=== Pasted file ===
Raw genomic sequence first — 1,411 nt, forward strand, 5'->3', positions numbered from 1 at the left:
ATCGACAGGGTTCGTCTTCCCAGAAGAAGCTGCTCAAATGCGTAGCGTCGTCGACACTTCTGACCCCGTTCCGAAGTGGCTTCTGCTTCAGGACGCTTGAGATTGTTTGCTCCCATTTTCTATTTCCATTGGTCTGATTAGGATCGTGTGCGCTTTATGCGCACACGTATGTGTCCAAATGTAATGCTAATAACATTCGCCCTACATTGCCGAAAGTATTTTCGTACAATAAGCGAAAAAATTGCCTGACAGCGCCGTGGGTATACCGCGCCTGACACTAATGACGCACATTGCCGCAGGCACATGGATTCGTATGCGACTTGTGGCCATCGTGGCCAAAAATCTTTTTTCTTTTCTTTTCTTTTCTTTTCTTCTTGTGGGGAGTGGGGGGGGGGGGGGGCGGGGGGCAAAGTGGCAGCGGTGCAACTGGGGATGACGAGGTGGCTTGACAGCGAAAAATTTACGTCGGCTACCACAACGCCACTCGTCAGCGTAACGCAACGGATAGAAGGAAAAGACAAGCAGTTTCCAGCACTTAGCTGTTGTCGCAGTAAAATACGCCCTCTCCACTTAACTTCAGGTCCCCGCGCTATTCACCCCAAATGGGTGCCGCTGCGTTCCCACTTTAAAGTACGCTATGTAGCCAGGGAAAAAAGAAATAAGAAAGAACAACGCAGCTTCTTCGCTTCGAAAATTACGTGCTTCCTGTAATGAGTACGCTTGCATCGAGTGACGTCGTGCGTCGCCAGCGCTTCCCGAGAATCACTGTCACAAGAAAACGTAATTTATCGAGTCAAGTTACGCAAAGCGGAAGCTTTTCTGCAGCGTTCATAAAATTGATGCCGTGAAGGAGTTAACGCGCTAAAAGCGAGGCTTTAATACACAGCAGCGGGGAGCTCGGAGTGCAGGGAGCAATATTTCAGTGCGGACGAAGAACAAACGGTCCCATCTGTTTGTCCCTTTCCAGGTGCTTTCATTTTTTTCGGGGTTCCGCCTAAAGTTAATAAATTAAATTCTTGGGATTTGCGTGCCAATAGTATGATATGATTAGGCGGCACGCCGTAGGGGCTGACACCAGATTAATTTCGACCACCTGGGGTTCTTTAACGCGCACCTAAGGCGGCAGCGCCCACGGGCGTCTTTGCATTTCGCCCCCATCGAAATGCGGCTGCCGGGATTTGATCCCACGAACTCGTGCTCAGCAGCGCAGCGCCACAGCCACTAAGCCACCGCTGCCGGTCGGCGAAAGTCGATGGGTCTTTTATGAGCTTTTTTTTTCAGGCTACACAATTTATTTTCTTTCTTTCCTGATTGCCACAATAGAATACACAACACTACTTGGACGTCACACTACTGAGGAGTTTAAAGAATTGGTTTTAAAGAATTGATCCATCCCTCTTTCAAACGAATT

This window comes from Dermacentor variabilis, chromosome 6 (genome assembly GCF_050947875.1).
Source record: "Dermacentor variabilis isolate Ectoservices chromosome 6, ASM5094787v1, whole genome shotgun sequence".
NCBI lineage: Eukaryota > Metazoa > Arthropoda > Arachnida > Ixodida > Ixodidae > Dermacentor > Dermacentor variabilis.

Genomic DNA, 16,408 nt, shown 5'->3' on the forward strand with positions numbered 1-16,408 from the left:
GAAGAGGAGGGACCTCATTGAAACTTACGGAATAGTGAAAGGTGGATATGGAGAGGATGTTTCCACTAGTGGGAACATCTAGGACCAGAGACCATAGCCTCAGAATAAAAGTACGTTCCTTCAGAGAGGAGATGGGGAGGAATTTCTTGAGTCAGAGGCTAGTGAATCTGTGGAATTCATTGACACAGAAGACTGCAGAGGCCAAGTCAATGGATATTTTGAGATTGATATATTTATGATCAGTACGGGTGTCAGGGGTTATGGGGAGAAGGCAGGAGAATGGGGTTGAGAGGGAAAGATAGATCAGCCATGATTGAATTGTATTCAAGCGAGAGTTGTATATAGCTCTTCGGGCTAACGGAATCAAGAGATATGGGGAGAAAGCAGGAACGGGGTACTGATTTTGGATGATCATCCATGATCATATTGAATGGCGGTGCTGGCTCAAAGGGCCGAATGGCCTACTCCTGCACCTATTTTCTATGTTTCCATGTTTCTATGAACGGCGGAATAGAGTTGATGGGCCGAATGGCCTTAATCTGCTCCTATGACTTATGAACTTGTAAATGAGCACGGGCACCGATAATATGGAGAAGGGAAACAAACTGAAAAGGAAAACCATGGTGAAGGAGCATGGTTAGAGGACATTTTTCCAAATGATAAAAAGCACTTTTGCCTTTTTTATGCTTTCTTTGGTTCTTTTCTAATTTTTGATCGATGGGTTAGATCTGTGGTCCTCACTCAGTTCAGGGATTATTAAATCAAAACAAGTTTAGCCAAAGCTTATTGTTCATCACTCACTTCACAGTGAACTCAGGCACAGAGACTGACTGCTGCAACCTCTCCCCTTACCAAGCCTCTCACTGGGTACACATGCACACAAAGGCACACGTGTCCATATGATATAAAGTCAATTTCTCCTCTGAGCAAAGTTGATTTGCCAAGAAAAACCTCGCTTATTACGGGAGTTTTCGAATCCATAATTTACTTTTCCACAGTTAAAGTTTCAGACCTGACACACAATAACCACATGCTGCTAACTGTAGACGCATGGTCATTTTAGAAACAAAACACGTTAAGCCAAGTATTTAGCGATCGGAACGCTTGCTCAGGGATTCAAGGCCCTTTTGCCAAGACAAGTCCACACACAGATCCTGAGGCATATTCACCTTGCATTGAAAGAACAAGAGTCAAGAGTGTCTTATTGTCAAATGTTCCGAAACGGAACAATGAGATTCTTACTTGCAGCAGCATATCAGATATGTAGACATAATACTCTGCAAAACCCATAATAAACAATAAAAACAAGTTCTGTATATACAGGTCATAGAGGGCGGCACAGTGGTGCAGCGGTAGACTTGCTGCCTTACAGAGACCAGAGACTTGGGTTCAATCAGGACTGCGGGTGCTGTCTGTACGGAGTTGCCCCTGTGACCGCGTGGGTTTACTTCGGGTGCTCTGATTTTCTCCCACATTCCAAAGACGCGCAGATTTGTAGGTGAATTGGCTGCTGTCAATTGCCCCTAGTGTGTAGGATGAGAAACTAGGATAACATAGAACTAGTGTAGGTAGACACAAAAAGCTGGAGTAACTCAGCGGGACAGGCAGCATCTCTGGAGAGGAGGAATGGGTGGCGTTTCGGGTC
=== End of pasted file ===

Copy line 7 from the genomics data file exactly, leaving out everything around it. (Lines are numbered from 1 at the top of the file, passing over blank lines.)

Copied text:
GAAGAGGAGGGACCTCATTGAAACTTACGGAATAGTGAAAGGTGGATATGGAGAGGATGTTTCCACTAGTGGGAACATCTAGGACCAGAGACCATAGCCTCAGAATAAAAGTACGTTCCTTCAGAGAGGAGATGGGGAGGAATTTCTTGAGTCAGAGGCTAGTGAATCTGTGGAATTCATTGACACAGAAGACTGCAGAGGCCAAGTCAATGGATATTTTGAGATTGATATATTTATGATCAGTACGGGTGTCAGGGGTTATGGGGAGAAGGCAGGAGAATGGGGTTGAGAGGGAAAGATAGATCAGCCATGATTGAATTGTATTCAAGCGAGAGTTGTATATAGCTCTTCGGGCTAACGGAATCAAGAGATATGGGGAGAAAGCAGGAACGGGGTACTGATTTTGGATGATCATCCATGATCATATTGAATGGCGGTGCTGGCTCAAAGGGCCGAATGGCCTACTCCTGCACCTATTTTCTATGTTTCCATGTTTCTATGAACGGCGGAATAGAGTTGATGGGCCGAATGGCCTTAATCTGCTCCTATGACTTATGAACTTGTAAATGAGCACGGGCACCGATAATATGGAGAAGGGAAACAAACTGAAAAGGAAAACCATGGTGAAGGAGCATGGTTAGAGGACATTTTTCCAAATGATAAAAAGCACTTTTGCCTTTTTTATGCTTTCTTTGGTTCTTTTCTAATTTTTGATCGATGGGTTAGATCTGTGGTCCTCACTCAGTTCAGGGATTATTAAATCAAAACAAGTTTAGCCAAAGCTTATTGTTCATCACTCACTTCACAGTGAACTCAGGCACAGAGACTGACTGCTGCAACCTCTCCCCTTACCAAGCCTCTCACTGGGTACACATGCACACAAAGGCACACGTGTCCATATGATATAAAGTCAATTTCTCCTCTGAGCAAAGTTGATTTGCCAAGAAAAACCTCGCTTATTACGGGAGTTTTCGAATCCATAATTTACTTTTCCACAGTTAAAGTTTCAGACCTGACACACAATAACCACATGCTGCTAACTGTAGACGCATGGTCATTTTAGAAACAAAACACGTTAAGCCAAGTATTTAGCGATCGGAACGCTTGCTCAGGGATTCAAGGCCCTTTTGCCAAGACAAGTCCACACACAGATCCTGAGGCATATTCACCTTGCATTGAAAGAACAAGAGTCAAGAGTGTCTTATTGTCAAATGTTCCGAAACGGAACAATGAGATTCTTACTTGCAGCAGCATATCAGATATGTAGACATAATACTCTGCAAAACCCATAATAAACAATAAAAACAAGTTCTGTATATACAGGTCATAGAGGGCGGCACAGTGGTGCAGCGGTAGACTTGCTGCCTTACAGAGACCAGAGACTTGGGTTCAATCAGGACTGCGGGTGCTGTCTGTACGGAGTTGCCCCTGTGACCGCGTGGGTTTACTTCGGGTGCTCTGATTTTCTCCCACATTCCAAAGACGCGCAGATTTGTAGGTGAATTGGCTGCTGTCAATTGCCCCTAGTGTGTAGGATGAGAAACTAGGATAACATAGAACTAGTGTAGGTAGACACAAAAAGCTGGAGTAACTCAGCGGGACAGGCAGCATCTCTGGAGAGGAGGAATGGGTGGCGTTTCGGGTC